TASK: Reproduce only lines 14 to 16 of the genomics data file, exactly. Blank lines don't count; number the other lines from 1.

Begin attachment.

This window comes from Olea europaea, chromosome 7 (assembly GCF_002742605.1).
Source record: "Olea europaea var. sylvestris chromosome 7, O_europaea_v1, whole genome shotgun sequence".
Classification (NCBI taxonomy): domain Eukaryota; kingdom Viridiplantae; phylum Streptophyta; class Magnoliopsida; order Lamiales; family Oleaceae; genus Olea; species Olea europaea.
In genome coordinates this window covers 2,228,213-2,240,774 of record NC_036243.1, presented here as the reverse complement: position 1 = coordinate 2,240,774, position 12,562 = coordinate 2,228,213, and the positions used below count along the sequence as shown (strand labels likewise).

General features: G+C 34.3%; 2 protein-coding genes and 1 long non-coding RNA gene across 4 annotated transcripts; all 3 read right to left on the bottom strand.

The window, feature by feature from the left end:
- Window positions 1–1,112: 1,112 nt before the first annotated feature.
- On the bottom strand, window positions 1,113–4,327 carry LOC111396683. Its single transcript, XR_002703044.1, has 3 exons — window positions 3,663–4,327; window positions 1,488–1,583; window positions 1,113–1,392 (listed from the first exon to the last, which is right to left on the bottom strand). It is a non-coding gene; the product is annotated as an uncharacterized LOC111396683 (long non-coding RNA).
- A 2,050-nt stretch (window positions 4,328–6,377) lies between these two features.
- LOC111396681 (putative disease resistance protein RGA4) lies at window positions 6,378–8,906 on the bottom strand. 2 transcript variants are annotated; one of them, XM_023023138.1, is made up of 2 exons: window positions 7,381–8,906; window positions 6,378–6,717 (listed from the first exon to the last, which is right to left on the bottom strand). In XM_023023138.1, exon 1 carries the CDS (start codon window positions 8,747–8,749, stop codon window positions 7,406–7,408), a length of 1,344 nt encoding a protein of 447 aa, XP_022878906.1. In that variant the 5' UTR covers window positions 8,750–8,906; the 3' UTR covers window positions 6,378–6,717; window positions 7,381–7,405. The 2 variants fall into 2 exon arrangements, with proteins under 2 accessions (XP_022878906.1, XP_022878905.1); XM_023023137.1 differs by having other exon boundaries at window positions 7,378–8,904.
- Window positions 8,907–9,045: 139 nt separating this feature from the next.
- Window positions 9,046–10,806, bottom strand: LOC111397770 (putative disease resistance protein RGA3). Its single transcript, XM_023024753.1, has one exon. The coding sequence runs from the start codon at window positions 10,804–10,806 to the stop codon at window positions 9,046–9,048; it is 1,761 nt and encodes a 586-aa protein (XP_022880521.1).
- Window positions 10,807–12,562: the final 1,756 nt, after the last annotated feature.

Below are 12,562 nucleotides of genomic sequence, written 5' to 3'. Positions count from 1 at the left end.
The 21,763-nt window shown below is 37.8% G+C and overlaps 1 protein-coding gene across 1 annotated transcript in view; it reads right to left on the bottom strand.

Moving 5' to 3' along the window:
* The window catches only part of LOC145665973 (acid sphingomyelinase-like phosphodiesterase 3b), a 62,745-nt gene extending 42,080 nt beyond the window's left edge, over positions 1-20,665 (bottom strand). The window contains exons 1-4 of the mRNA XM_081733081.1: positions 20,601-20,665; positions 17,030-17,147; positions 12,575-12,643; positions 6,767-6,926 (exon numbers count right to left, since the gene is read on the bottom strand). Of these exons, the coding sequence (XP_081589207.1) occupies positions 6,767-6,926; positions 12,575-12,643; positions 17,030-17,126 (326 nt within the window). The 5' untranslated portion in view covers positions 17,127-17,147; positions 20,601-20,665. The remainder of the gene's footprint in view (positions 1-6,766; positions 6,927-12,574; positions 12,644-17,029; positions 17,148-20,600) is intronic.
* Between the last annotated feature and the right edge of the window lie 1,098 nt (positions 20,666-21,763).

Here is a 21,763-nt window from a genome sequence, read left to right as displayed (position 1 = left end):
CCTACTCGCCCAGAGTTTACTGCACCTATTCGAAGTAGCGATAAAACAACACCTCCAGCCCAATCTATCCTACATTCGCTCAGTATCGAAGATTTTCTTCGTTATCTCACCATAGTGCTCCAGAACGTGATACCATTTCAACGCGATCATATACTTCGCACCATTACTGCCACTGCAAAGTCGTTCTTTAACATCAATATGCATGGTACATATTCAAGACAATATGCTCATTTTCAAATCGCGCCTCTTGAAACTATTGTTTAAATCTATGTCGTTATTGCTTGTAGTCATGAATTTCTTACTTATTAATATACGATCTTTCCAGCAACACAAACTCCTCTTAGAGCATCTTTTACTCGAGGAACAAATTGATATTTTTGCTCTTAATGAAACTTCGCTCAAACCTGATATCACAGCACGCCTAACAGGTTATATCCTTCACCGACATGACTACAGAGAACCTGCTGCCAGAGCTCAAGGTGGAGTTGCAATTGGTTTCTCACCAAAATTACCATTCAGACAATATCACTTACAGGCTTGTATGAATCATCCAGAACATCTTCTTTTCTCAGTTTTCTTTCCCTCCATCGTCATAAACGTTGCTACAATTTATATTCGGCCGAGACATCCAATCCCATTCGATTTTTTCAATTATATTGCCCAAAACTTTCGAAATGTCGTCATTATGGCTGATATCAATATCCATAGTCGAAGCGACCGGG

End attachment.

Below are 12,562 nucleotides of genomic sequence, written 5' to 3'. Positions count from 1 at the left end.
The 21,763-nt window shown below is 37.8% G+C and overlaps 1 protein-coding gene across 1 annotated transcript in view; it reads right to left on the bottom strand.

Moving 5' to 3' along the window: